I Closed on a Rental Home…


I closed on a rental home in Tucson, AZ a month ago which had a tenant whose lease has over 6 months remaining. The rent is due in a few days, but the tenant provided a “Notice to Terminate Lease” in 30 days. Her basis for termination is that the rental agreement does not address a transfer of ownership and so she has the right to break the lease without paying the break lease fees.

My research did not find anything supporting her position. Am I correct that the tenant must abide by the rental agreement until it expires?


Change of ownership does not affect a lease agreement in any way unless stated otherwise in the document. The tenant cannot use the sale as an excuse to break the lease or to avoid adhering to any terms contained in the lease agreement.

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An applicant’s application information checks out except for one thing. The prior address listed on application does not appear on PALS results. In fact, for the period of time the applicant states he was living at a particular address, PALS comes up with a different state for that same time. Plus, the report shows two different DOBs, although they are close.


The first thing that I’d do is ask the applicant if there is a reason for the address difference without giving the address except perhaps the state to see if he/she comes up with the address in that state in agreement with that from PALS. There can be many valid reasons why addresses disagree. I myself have at times had several different addresses that I used for various purposes at the same time, sometimes among several states, all legitimate.

Regarding the date of birth, have you not copied his driver license? If his driver license agrees with his application, there may be an error in PALS. Does the credit report agree with the PALS report? One must remember that different grantors of credit report at different times and do not all update records at the same time.

Incorrect digits (e.g., a 5 instead of 6), transposition of digits (e.g., 47 instead of 74), and a variety of other data entry errors are common. Also, dates sometimes end up in error because there are defaults in the system. For example, if only the month and year can be entered without the day of the month for a particular system and someone enters 5/25/64 as only 5/64, the system may default to 5/01/64.

Finally, one must remember that there are a number of workers in the credit reporting system, from creditor to reporting agency, most being low-paid employees, so there will be errors. Usually, most are not significant, so no one bothers to correct them. When using any type of screening report, one must be alert for discrepancies, but one must also attempt to resolve them and then decide which of any unresolved ones are important.

Again, when you don’t understand something about an applicant, simply ask.

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I had an applicant whose previous addresses did not match their online reports, and the ‘landlord’ they gave as a reference was not listed as the owner of the addresses, etc. In questioning this I asked to see their driver licenses (not provided with the application) and last tax return (to verify income and address). They decided not to rent the property. Do I still need to send a notice of denial?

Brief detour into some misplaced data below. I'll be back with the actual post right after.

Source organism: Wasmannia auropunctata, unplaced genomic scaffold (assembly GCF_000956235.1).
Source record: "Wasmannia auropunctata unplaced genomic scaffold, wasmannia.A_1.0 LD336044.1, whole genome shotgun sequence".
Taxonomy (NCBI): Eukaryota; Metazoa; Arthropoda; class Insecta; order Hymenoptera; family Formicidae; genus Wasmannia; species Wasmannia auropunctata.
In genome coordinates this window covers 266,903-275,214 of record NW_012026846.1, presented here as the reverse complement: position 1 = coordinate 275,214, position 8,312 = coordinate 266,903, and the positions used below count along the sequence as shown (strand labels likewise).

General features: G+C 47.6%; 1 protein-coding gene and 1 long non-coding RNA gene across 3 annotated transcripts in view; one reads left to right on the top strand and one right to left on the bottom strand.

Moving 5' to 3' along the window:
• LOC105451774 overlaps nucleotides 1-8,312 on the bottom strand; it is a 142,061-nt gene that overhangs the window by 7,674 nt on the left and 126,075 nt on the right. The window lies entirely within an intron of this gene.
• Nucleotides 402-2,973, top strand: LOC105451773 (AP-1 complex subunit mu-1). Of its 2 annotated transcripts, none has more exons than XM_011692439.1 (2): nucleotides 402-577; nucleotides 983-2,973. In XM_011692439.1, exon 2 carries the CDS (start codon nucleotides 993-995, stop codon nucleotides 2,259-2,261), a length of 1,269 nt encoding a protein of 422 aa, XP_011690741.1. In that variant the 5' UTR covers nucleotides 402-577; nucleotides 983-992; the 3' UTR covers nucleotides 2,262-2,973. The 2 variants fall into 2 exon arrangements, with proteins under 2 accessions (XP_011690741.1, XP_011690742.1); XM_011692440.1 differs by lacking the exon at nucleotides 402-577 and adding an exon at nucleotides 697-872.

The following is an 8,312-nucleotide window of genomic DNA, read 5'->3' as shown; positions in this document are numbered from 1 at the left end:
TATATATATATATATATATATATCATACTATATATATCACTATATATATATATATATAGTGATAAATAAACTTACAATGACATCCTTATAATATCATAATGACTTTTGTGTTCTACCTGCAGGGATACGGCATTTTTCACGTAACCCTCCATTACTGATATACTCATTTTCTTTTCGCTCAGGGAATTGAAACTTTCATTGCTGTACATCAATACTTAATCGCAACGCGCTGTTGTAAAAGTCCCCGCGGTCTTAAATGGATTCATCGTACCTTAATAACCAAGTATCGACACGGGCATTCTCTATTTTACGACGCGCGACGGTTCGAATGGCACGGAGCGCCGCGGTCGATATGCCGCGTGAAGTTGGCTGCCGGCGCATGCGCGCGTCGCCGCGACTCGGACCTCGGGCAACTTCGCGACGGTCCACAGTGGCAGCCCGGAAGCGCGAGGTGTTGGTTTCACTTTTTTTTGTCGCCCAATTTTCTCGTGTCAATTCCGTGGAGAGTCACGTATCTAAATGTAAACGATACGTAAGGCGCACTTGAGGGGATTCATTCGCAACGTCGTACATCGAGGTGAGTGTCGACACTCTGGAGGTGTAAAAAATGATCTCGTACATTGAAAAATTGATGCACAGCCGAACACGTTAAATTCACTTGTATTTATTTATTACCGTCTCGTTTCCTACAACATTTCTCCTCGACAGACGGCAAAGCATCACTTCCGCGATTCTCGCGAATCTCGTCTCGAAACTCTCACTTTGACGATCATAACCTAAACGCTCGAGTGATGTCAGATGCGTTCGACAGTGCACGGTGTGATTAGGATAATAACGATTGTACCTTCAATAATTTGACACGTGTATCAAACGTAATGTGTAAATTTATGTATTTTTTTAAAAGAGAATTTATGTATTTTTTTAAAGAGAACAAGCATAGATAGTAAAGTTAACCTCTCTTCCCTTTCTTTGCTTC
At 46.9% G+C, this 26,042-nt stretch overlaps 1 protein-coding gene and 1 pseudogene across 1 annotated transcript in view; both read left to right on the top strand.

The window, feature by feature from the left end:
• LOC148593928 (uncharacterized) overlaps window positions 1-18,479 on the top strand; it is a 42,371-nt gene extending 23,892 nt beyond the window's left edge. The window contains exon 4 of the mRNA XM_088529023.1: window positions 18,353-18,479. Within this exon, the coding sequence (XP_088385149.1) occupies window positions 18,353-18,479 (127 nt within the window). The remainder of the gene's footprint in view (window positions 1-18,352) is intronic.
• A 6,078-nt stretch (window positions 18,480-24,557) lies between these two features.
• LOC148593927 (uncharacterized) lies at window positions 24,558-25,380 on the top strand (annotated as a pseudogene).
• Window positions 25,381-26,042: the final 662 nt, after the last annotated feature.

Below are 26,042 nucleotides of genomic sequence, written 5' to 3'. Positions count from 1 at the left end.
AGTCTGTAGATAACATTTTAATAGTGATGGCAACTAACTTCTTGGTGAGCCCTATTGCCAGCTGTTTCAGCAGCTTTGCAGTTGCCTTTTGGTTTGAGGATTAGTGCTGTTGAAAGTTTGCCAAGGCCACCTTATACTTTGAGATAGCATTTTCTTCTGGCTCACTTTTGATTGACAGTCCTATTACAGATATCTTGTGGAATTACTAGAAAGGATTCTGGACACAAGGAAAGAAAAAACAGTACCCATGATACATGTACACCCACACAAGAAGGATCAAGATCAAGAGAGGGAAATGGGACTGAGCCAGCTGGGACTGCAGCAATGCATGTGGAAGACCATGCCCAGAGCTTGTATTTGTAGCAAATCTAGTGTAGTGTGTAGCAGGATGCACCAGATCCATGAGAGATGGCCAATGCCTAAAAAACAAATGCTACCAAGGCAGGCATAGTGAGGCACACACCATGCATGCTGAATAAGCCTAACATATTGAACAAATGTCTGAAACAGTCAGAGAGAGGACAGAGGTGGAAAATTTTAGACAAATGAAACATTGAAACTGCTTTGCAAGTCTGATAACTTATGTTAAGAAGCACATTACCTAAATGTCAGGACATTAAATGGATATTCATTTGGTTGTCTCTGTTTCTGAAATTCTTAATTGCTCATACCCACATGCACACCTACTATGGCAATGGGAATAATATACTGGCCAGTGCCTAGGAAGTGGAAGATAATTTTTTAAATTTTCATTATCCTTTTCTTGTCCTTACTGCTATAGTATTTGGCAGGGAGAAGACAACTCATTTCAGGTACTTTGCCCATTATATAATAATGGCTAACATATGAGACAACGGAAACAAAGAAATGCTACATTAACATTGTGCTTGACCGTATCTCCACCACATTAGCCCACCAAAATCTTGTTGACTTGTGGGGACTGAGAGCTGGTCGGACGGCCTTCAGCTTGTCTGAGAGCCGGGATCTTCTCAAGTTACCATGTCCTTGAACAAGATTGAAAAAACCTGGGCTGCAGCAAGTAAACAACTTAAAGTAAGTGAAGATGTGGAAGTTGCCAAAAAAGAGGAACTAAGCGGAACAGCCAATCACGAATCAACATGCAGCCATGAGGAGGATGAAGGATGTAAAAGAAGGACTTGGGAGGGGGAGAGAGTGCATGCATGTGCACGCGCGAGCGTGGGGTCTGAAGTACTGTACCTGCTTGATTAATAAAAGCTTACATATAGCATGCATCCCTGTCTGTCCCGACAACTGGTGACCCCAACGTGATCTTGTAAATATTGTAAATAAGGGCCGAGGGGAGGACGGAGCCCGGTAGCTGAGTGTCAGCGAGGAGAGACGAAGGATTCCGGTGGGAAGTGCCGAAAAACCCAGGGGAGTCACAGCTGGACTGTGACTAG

Legally, you may not need to send anything. First, as I understand it, they withdrew their application. Second, if you did in fact indicate denial, it was based on identity and previous landlord issues rather than related to a credit report. However, you did utilize reports and you would buy a lot of protection against claims by sending a letter “confirming” that they had withdrawn their application because they were unwilling to provide information necessary to resolve discrepancies in information provided to you.

This type of problem and a lot of wasted time can be better avoided by requiring proof of identity when the application is submitted. I recommend that two ID documents be provided, with one being a government photo ID such as a valid driver license, military ID, or passport and the other being another photo ID or a SS card, motor vehicle title or registration, or a valid credit card. Make copies of ID documents and don’t accept an application without doing so.

You did right in verifying ownership of previous address property.

I recommend that landlords attach a document to each application form handed out that states exactly what is expected and what checks will be made for every applicant in order to avoid wasted time and expense for all parties concerned. It doesn’t hurt to include a fair amount of detail regarding what will be done as part of the screening processes including that verification of identity, ownership of previous rentals, and exactly which screening reports will be obtained. Also state that the application will be automatically rejected if not fully completed or if discrepancies found are not resolved to your satisfaction.

The bottom line is that the more written advance information provided to potential applicants, the fewer potential “bad” tenants will submit an application, the less wasted time you will spend on filling vacancies, and the less risk there will be of Fair Housing or FCRA claims.

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